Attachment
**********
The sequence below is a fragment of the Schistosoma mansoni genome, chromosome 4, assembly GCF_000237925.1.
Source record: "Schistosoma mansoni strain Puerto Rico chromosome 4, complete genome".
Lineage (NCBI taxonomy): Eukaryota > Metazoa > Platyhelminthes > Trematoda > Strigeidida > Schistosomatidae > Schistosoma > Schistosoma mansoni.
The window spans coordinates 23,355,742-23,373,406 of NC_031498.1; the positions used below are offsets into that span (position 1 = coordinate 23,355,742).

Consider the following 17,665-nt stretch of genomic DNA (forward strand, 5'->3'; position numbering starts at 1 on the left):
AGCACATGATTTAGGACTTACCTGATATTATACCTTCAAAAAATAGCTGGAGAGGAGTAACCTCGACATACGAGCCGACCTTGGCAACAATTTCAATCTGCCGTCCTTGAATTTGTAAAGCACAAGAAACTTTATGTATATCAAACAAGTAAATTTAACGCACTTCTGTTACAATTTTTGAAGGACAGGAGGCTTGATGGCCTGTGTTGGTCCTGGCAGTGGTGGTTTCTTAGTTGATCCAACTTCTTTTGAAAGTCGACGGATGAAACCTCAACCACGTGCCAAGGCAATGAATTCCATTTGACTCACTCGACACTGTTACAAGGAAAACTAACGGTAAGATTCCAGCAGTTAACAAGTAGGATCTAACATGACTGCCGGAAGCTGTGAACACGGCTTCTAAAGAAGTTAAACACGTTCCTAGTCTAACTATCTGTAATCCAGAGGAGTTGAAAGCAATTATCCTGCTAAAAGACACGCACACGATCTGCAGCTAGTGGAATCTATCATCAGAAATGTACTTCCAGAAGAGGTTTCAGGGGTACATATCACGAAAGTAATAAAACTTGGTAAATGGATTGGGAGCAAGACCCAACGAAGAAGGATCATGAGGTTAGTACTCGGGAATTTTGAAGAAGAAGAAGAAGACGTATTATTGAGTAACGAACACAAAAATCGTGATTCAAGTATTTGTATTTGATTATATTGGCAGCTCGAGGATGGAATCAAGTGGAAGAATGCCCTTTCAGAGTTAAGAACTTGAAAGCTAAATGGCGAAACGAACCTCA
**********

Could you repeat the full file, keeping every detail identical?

The sequence below is a fragment of the Schistosoma mansoni genome, chromosome 4, assembly GCF_000237925.1.
Source record: "Schistosoma mansoni strain Puerto Rico chromosome 4, complete genome".
Lineage (NCBI taxonomy): Eukaryota > Metazoa > Platyhelminthes > Trematoda > Strigeidida > Schistosomatidae > Schistosoma > Schistosoma mansoni.
The window spans coordinates 23,355,742-23,373,406 of NC_031498.1; the positions used below are offsets into that span (position 1 = coordinate 23,355,742).

Consider the following 17,665-nt stretch of genomic DNA (forward strand, 5'->3'; position numbering starts at 1 on the left):
AGCACATGATTTAGGACTTACCTGATATTATACCTTCAAAAAATAGCTGGAGAGGAGTAACCTCGACATACGAGCCGACCTTGGCAACAATTTCAATCTGCCGTCCTTGAATTTGTAAAGCACAAGAAACTTTATGTATATCAAACAAGTAAATTTAACGCACTTCTGTTACAATTTTTGAAGGACAGGAGGCTTGATGGCCTGTGTTGGTCCTGGCAGTGGTGGTTTCTTAGTTGATCCAACTTCTTTTGAAAGTCGACGGATGAAACCTCAACCACGTGCCAAGGCAATGAATTCCATTTGACTCACTCGACACTGTTACAAGGAAAACTAACGGTAAGATTCCAGCAGTTAACAAGTAGGATCTAACATGACTGCCGGAAGCTGTGAACACGGCTTCTAAAGAAGTTAAACACGTTCCTAGTCTAACTATCTGTAATCCAGAGGAGTTGAAAGCAATTATCCTGCTAAAAGACACGCACACGATCTGCAGCTAGTGGAATCTATCATCAGAAATGTACTTCCAGAAGAGGTTTCAGGGGTACATATCACGAAAGTAATAAAACTTGGTAAATGGATTGGGAGCAAGACCCAACGAAGAAGGATCATGAGGTTAGTACTCGGGAATTTTGAAGAAGAAGAAGAAGACGTATTATTGAGTAACGAACACAAAAATCGTGATTCAAGTATTTGTATTTGATTATATTGGCAGCTCGAGGATGGAATCAAGTGGAAGAATGCCCTTTCAGAGTTAAGAACTTGAAAGCTAAATGGCGAAACGAACCTCA